Stringent nutritional standards, decreasing NHS budgets and increasingly discerning patient tastes mean hospital contract caterers are under more pressure than ever. Elly Earls finds out how the sector is working to change the perception, and delivery, of hospital food
Hospital food has come a long way in the past decade, particularly in terms of the choice available to patients. Yet perceptions of patient feeding continue to fall below the ideal. "The press is still keen to print negative news stories and you rarely hear about the positive initiatives that are happening to offer patients nutritious, appetising meals," says Rosemarie Hoyle, divisional manager, healthcare, at Apetito.
Andrew Pickup, business excellence director for Medirest, part of Compass Group UK & Ireland, agrees. "Perceptions continue to be mixed. We are really proud of the quality of food we provide but recognise that, more broadly, some of the negative perceptions won't change until patients are consistently receiving good hospital food across the country."
Yet the general population's perception of hospital feeding is by no means the biggest challenge facing contract caterers. Indeed, according to Janice Gillan, chair of the Hospital Caterers Association (HCA), patient satisfaction surveys show that the majority of patients have few complaints. "It's not so much about the food being provided," she believes. "It's about how it's served at ward level."
This is a view shared across the industry, largely because, in contrast to any other catering operation, it is rare that the contractor is able to deliver the finished dish directly to the patient. "Most services only deliver to the ward; a ward hostess then delivers the food to the patient," explains Mark Nelson, catering director of OCS. "That's where the two sometimes aren't joined up; there is certainly room for improvement in that area."
According to Hoyle, it can sometimes take an hour or more for food to travel from the kitchen to the ward. "This means that by the time it reaches the patient, the food isn't appetising and is often at an incorrect temperature," she says.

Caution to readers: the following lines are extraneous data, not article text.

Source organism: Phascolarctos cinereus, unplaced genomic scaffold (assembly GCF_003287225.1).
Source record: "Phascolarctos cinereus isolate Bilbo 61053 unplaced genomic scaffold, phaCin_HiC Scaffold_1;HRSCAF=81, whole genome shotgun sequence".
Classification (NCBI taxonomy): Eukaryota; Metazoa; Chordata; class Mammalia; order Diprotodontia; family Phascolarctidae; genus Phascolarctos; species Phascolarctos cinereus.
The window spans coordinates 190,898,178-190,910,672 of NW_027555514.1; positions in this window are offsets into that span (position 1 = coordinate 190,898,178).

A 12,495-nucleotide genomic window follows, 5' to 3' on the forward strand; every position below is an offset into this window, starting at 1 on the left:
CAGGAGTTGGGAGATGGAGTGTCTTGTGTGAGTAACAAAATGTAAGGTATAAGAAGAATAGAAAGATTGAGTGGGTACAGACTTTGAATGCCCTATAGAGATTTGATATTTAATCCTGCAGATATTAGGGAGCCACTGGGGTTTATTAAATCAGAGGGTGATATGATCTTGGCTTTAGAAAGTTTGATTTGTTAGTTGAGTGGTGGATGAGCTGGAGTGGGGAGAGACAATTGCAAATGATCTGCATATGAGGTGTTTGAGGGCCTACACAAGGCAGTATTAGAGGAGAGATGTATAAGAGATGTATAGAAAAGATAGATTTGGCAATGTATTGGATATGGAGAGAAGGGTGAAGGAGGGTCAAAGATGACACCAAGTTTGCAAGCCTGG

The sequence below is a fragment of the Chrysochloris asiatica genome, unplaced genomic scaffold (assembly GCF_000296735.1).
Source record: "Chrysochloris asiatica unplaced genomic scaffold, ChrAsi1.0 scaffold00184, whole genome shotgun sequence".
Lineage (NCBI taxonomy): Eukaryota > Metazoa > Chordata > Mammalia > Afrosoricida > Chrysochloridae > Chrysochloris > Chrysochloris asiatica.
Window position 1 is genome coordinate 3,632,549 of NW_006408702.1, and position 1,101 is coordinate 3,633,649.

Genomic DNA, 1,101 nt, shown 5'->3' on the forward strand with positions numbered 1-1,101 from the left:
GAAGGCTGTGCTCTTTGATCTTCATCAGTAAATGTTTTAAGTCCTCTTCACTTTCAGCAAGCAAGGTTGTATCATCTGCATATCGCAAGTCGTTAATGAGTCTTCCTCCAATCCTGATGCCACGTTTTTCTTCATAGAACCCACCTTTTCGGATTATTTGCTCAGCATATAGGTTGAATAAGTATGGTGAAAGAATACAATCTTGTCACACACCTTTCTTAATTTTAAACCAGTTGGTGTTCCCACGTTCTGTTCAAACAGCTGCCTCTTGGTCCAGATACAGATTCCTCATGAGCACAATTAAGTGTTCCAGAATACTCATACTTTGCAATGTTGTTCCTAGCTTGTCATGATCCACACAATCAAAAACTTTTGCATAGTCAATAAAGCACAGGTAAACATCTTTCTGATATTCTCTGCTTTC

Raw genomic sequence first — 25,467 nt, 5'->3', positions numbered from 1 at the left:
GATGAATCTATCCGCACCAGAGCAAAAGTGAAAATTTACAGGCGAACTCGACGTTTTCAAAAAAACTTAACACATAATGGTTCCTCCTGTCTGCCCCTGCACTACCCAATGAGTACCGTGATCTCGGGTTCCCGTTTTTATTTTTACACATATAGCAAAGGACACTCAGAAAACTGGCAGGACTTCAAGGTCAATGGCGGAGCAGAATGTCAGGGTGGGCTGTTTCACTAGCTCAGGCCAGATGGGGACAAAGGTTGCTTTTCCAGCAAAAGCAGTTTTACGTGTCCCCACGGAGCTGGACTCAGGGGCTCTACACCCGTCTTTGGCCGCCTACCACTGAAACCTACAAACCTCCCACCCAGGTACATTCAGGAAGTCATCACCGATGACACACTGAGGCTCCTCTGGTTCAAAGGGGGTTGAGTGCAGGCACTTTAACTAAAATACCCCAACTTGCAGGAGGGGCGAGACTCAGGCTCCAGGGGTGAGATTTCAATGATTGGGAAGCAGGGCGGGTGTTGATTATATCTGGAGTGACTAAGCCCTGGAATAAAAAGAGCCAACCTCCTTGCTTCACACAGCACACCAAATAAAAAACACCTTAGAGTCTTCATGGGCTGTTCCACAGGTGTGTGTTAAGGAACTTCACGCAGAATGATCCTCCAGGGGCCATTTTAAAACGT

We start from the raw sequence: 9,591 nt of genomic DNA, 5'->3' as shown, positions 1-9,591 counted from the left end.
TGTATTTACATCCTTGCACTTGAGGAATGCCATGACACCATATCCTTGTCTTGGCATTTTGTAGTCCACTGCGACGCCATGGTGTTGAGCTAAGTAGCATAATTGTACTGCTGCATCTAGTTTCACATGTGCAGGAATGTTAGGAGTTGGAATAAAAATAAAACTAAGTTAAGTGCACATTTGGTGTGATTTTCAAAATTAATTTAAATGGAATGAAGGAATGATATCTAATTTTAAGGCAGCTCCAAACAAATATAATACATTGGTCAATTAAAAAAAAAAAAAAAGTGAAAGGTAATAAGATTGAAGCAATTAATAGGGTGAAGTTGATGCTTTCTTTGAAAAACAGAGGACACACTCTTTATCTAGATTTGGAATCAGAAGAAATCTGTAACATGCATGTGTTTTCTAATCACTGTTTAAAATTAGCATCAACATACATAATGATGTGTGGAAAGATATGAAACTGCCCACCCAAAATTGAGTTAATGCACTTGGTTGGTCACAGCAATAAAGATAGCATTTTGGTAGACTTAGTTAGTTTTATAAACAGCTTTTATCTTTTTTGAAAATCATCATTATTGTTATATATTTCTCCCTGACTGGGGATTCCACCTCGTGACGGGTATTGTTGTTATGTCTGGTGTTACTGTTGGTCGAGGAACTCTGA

Working closely with in-house operators is, therefore, absolutely crucial to ensuring that the food that eventually reaches the patient is of as high a quality as it possibly can be. Unfortunately, this is easier said than done.
"There is so much pressure on nurses to get beds freed up because they don't know how many admissions they will get in each night," Gillan explains. "So what's more important for them - trying to get the patients moved on or trying to feed them?"
On top of this, busy doctors are sometimes only able to visit patients during meal times which, again, can delay the delivery of piping hot food to many hospital residents.
"Catering is not seen as a frontline service," Gillan adds. "It's seen as a soft service, and it's therefore an easy target to remove money from. In areas where the caterer delivers the food right through to the end, hospitals have a much better service. But we cannot all afford that because we're getting money removed from our budgets year on year."
There are, however, solutions in the pipeline to give food the level of priority it deserves. In 2004, the HCA launched the Protected Meal Times initiative, which advocates that during meal times there should be no ward rounds or patient transfers and that patients should be allowed to eat their meal for 20 minutes in peace.
"We're looking to lobby MPs to raise awareness of this initiative and its benefits," Gillan says. "If we could do that, we'd really be raising the priority of food at ward level."
For Nelson, however, this will only be effective if the HCA appoints a more heavyweight spokesperson. "At the recent HCA meeting, this was one of the main action points," he says. "The voice of the caterers needs to have a bigger input; the HCA needs to be lobbying the government, a bit like the British Hospitality Association does."
In the meantime, contract caterers are getting round the issue with various innovative solutions. Apetito, for example, whose patient surveys regularly show that 80% of those receiving meals at the hospitals the company works with are very happy with their food, has a frozen-plated meal system. This means that meals can be regenerated at ward level, ensuring that patients are served a hot meal immediately.
Moreover, Compass Group has introduced Steamplicity, a cooking system that uses the water content naturally found in fresh food to steam-cook meals from fresh in just a few minutes. "Due to its cooking speed, patients are able to choose their dish only a few hours before they eat it, rather than a day or more in advance," says Pickup. "It also means that patients who are away from their beds during meal times can simply request their meal when back in bed and receive it minutes later."